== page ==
Looking for a cheap flight to start the year? Southwest has you covered, with a new flight sale dropping prices as low as $49. Flight sales can be one of the best ways to enjoy a cheap trip, especially at this time of year, when many airlines are looking to bump passenger numbers after the madness of the holiday season, and when travelers are looking for a way to save after an expensive December.
Looking for cheap flights, however, isn't as simple as it seems. There are plenty of hacks and tips for getting cheaper flights, but finding a flight sale can be the best way to get great deals on your latest trip - especially if you aren't too picky about where (or exactly when) that trip takes place. For those looking for a flight within the US this winter, Southwest's latest sale may be the perfect way to get the best price.
Southwest's latest sale runs from now until January 24th, offering deals on flights to and from major US cities. The cheapest flights start at $49, including routes from San Jose to San Diego, while the priciest are up to $194 San Diego to New Orleans or Atlanta, among others. The majority of the tickets offered are around $100, one way, although the price obviously varies based on the route.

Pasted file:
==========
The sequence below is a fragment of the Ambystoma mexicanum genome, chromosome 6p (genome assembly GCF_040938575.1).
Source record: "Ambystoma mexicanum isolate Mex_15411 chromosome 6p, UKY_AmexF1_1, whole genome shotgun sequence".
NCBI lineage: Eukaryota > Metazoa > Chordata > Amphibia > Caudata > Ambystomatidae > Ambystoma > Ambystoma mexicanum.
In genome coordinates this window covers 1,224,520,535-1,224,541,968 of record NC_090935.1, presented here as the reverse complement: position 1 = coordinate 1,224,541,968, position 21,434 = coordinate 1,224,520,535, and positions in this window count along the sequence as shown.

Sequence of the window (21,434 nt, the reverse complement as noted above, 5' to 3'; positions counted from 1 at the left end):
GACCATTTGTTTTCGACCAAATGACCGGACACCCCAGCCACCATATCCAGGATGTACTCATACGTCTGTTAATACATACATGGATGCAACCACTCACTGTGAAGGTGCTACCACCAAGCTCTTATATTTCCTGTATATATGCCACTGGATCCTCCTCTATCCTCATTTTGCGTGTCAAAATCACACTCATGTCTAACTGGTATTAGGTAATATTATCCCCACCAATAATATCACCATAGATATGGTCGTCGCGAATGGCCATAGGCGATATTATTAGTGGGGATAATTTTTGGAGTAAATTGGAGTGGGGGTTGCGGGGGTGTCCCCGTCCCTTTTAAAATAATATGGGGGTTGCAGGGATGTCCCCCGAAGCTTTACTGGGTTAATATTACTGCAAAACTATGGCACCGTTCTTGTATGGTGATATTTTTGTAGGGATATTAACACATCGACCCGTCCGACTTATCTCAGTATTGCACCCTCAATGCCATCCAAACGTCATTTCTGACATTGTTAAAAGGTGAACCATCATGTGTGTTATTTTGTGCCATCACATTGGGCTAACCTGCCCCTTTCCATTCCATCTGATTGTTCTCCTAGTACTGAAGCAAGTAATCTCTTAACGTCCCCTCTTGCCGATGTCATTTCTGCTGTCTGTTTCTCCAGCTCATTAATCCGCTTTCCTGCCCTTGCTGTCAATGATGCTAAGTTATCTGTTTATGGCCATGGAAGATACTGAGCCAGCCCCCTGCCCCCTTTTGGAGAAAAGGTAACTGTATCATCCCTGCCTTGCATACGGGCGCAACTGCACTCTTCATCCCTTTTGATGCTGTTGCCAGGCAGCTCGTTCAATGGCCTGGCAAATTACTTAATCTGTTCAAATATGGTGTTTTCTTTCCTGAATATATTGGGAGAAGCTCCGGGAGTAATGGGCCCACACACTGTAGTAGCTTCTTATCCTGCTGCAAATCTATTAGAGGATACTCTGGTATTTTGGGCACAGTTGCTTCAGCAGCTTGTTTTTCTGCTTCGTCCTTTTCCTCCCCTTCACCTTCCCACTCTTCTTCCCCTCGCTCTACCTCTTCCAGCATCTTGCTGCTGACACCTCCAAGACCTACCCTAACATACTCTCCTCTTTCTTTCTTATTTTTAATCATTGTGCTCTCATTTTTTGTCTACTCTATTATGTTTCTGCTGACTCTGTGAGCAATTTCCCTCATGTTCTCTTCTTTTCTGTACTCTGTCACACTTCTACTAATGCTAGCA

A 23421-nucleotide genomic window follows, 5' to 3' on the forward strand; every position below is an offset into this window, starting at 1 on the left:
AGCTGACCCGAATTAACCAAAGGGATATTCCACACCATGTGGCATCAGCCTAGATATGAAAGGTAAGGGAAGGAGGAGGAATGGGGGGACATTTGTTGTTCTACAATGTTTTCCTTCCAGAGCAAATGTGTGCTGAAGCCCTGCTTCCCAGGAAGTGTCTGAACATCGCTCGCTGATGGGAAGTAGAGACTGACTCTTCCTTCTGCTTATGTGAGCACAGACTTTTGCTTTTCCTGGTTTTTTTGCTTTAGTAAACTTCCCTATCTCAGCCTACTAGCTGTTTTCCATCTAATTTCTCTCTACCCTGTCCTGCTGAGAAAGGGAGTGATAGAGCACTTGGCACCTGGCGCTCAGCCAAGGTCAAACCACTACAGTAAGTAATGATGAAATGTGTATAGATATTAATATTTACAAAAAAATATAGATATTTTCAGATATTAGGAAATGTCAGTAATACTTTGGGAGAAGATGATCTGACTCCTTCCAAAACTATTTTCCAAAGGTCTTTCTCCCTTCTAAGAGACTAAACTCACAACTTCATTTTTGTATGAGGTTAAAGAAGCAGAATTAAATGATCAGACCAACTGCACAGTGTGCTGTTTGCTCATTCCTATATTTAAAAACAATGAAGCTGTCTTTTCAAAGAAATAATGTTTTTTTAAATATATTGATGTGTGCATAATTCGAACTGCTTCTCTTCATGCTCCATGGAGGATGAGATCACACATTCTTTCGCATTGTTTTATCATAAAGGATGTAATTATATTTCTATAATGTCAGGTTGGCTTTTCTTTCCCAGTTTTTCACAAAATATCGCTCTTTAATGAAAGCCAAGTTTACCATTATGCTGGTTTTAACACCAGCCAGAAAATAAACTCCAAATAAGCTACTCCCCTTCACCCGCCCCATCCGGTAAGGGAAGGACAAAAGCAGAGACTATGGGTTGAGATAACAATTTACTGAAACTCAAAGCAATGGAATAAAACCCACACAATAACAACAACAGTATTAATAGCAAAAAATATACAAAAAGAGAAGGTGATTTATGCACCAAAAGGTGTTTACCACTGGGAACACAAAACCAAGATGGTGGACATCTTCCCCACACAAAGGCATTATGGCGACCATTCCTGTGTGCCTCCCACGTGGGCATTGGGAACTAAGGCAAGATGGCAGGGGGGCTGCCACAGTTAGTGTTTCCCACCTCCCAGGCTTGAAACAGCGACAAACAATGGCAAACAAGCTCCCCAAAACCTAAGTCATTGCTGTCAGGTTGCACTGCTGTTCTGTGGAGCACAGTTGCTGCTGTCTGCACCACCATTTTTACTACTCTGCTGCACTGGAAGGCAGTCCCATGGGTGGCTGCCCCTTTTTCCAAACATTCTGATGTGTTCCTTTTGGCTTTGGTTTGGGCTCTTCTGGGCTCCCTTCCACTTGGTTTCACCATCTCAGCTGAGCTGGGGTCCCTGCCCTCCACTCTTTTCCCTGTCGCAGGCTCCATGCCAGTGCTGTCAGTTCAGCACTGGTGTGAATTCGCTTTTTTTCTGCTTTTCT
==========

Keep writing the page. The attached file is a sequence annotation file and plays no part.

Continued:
As with all flight sales, there are limitations to these prices. All are one way, and do not include all taxes and airport charges. The flights must also be booked at least 21 days in advance, and are not available on every day of the week. However, these are fairly standard limitations for flight sales, and travelers who are used to taking advantage of sales to get cheap tickets will be used to this kind of restriction.
Of course, these flights are only within the US, so travelers looking to get a little further afield for a quick break will have to look elsewhere. However, as a quick weekend getaway over the winter and spring, these are some incredible deals. With the sale ending in a week, though, it might be time to start looking into how to take advantage of it, and getting those tickets booked before these flights return to their usual, and much higher, costs.